Monday, November 23, 2009

AOL Not Done Hemorrhaging Money Quite Yet

AOL--once worth $164 billion only nine years ago when they bought Time Warner--is now worth a relatively meager $5.7 billion, loses 200,000 subscribers a month, and is getting unceremoniously kicked out of the Time Warner fold on December 9th, six years after the AOL was dropped from AOL Time Warner after a $99 billion loss in one year.

Despite the fact that things have only been looking down for AOL, they assure you they are still relevant.

Seriously! Just because everybody who has an AOL account is over the age of 45 and thinks AOL is the internet does not mean they can't compete with Google. I mean...they just have so many unique products to advertising and stuff.

Aware they needed a massive directional shift, they recently brought in a former Google executive to turn things around, handed out millions to Madison Avenue ad/research firms, and decided that on December 9th their new logo will look like this:

What more could they possibly need, right? Careful not to blink--you might miss their instant, meteoric rise to the top of the technology industry.

In case you are an idiot and don't get it, let the overpaid AOL peeps explain:

"The period in the logo was added to suggest “confidence, completeness,” Ms. Wilson said, by declaring that “AOL is the place to go for the best content online, period.”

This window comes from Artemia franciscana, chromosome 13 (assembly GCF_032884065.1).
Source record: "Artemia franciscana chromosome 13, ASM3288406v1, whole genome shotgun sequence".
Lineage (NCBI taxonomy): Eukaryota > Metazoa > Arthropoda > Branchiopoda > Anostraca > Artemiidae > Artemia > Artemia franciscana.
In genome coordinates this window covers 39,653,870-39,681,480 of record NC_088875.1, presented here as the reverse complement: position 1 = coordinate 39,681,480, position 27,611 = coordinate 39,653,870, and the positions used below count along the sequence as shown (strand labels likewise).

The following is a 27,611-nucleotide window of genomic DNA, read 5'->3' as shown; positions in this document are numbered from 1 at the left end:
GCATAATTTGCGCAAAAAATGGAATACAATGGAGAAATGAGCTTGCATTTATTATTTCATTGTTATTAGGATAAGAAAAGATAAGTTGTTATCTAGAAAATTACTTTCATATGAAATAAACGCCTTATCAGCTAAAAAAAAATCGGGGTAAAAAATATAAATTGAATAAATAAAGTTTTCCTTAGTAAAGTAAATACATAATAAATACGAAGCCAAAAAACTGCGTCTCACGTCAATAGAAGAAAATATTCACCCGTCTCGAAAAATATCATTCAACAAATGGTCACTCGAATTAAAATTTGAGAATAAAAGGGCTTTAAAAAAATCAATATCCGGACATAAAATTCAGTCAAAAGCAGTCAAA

Mr. Armstrong said he liked to describe the period as “the AOL dot” because “the dot is the pivot point for what comes after AOL,” whether it is e-mail, Web sites or coming offerings that will “surprise people.”

The constantly changing images behind the logo are also intended to elicit surprise, said Ms. Wilson and Jordan Crane, creative director at Wolff Olins New York.

“It’s a mix of do-it-yourself and high production values, crazy stuff and elegant stuff,” Mr. Crane said, “simple and engaging and bizarre — all the things the Internet is.”


Man, do those folks at Leo Burnett, Wolff Olins, and AOL know how to milk money out of a dying cow! Maybe they would do a more thorough, effective job if their salaries actually depended on the performance of the company?

But what do I know--I'm (sadly?) not in the bullshit business and I didn't lose $16 billion in the first three months of this year...I got no cred!


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